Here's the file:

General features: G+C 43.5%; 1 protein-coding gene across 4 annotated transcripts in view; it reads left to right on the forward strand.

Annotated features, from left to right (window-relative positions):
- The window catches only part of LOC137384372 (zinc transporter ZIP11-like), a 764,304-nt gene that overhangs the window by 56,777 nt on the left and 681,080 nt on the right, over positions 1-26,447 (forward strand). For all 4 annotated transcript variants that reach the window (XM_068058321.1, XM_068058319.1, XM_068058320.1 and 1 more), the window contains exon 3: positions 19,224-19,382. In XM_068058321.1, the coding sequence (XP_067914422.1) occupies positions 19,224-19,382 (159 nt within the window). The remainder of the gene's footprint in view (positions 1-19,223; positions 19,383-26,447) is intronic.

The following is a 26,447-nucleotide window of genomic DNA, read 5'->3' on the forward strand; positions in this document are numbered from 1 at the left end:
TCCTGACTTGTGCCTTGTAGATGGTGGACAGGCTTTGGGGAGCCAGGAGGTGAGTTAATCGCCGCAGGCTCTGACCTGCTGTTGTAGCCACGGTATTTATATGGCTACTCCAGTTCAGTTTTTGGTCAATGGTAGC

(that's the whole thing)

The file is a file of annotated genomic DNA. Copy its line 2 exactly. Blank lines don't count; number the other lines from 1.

Annotated features, from left to right (window-relative positions):